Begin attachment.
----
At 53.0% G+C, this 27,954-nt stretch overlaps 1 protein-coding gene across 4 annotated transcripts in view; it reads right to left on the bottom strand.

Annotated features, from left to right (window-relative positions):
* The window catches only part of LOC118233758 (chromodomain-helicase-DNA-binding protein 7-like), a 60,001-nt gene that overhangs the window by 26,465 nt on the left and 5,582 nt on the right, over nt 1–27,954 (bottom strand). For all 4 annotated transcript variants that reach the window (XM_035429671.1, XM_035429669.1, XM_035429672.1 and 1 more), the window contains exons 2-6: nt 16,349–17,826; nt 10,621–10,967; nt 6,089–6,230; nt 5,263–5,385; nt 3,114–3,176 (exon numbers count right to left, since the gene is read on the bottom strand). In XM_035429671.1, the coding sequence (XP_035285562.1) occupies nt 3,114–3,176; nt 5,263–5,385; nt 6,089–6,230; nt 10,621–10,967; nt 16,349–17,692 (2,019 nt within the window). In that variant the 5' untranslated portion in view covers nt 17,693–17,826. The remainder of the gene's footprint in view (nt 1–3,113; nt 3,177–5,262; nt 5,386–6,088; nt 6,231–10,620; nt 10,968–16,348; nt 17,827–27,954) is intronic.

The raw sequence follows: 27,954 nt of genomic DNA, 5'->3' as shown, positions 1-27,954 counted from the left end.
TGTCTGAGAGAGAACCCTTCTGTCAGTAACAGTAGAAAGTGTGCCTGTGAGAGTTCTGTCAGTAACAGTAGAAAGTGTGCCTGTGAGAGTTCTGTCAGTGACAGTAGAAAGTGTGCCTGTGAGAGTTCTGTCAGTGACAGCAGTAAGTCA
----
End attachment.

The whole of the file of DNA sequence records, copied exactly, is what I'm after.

At 53.0% G+C, this 27,954-nt stretch overlaps 1 protein-coding gene across 4 annotated transcripts in view; it reads right to left on the bottom strand.

Annotated features, from left to right (window-relative positions):
* The window catches only part of LOC118233758 (chromodomain-helicase-DNA-binding protein 7-like), a 60,001-nt gene that overhangs the window by 26,465 nt on the left and 5,582 nt on the right, over nt 1–27,954 (bottom strand). For all 4 annotated transcript variants that reach the window (XM_035429671.1, XM_035429669.1, XM_035429672.1 and 1 more), the window contains exons 2-6: nt 16,349–17,826; nt 10,621–10,967; nt 6,089–6,230; nt 5,263–5,385; nt 3,114–3,176 (exon numbers count right to left, since the gene is read on the bottom strand). In XM_035429671.1, the coding sequence (XP_035285562.1) occupies nt 3,114–3,176; nt 5,263–5,385; nt 6,089–6,230; nt 10,621–10,967; nt 16,349–17,692 (2,019 nt within the window). In that variant the 5' untranslated portion in view covers nt 17,693–17,826. The remainder of the gene's footprint in view (nt 1–3,113; nt 3,177–5,262; nt 5,386–6,088; nt 6,231–10,620; nt 10,968–16,348; nt 17,827–27,954) is intronic.

The raw sequence follows: 27,954 nt of genomic DNA, 5'->3' as shown, positions 1-27,954 counted from the left end.
TGTCTGAGAGAGAACCCTTCTGTCAGTAACAGTAGAAAGTGTGCCTGTGAGAGTTCTGTCAGTAACAGTAGAAAGTGTGCCTGTGAGAGTTCTGTCAGTGACAGTAGAAAGTGTGCCTGTGAGAGTTCTGTCAGTGACAGCAGTAAGTCA